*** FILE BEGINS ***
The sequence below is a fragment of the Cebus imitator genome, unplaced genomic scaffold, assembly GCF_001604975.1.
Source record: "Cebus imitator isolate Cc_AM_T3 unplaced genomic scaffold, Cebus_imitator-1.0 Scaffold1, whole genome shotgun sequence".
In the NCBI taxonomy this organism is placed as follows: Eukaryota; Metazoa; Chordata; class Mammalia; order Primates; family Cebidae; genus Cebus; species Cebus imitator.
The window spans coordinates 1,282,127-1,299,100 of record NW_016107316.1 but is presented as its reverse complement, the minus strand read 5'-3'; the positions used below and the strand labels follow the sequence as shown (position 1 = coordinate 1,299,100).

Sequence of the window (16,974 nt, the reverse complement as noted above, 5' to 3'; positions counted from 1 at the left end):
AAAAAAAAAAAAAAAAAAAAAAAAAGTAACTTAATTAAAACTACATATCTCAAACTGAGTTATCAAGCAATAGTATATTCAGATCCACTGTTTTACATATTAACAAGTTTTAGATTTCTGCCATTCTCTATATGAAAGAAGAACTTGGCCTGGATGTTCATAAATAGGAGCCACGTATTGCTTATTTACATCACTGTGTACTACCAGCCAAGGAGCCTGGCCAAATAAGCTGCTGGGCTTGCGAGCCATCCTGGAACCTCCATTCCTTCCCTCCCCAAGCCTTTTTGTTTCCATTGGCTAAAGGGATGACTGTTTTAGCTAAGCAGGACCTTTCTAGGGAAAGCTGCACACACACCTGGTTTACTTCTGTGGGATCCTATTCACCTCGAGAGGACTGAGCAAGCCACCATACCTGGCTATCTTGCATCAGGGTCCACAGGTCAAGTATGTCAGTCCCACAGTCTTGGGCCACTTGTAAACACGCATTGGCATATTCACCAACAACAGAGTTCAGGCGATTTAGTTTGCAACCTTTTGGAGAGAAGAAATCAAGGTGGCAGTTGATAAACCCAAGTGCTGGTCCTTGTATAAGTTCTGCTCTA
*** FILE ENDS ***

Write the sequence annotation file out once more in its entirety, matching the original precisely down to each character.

The sequence below is a fragment of the Cebus imitator genome, unplaced genomic scaffold, assembly GCF_001604975.1.
Source record: "Cebus imitator isolate Cc_AM_T3 unplaced genomic scaffold, Cebus_imitator-1.0 Scaffold1, whole genome shotgun sequence".
In the NCBI taxonomy this organism is placed as follows: Eukaryota; Metazoa; Chordata; class Mammalia; order Primates; family Cebidae; genus Cebus; species Cebus imitator.
The window spans coordinates 1,282,127-1,299,100 of record NW_016107316.1 but is presented as its reverse complement, the minus strand read 5'-3'; the positions used below and the strand labels follow the sequence as shown (position 1 = coordinate 1,299,100).

Sequence of the window (16,974 nt, the reverse complement as noted above, 5' to 3'; positions counted from 1 at the left end):
AAAAAAAAAAAAAAAAAAAAAAAAAGTAACTTAATTAAAACTACATATCTCAAACTGAGTTATCAAGCAATAGTATATTCAGATCCACTGTTTTACATATTAACAAGTTTTAGATTTCTGCCATTCTCTATATGAAAGAAGAACTTGGCCTGGATGTTCATAAATAGGAGCCACGTATTGCTTATTTACATCACTGTGTACTACCAGCCAAGGAGCCTGGCCAAATAAGCTGCTGGGCTTGCGAGCCATCCTGGAACCTCCATTCCTTCCCTCCCCAAGCCTTTTTGTTTCCATTGGCTAAAGGGATGACTGTTTTAGCTAAGCAGGACCTTTCTAGGGAAAGCTGCACACACACCTGGTTTACTTCTGTGGGATCCTATTCACCTCGAGAGGACTGAGCAAGCCACCATACCTGGCTATCTTGCATCAGGGTCCACAGGTCAAGTATGTCAGTCCCACAGTCTTGGGCCACTTGTAAACACGCATTGGCATATTCACCAACAACAGAGTTCAGGCGATTTAGTTTGCAACCTTTTGGAGAGAAGAAATCAAGGTGGCAGTTGATAAACCCAAGTGCTGGTCCTTGTATAAGTTCTGCTCTA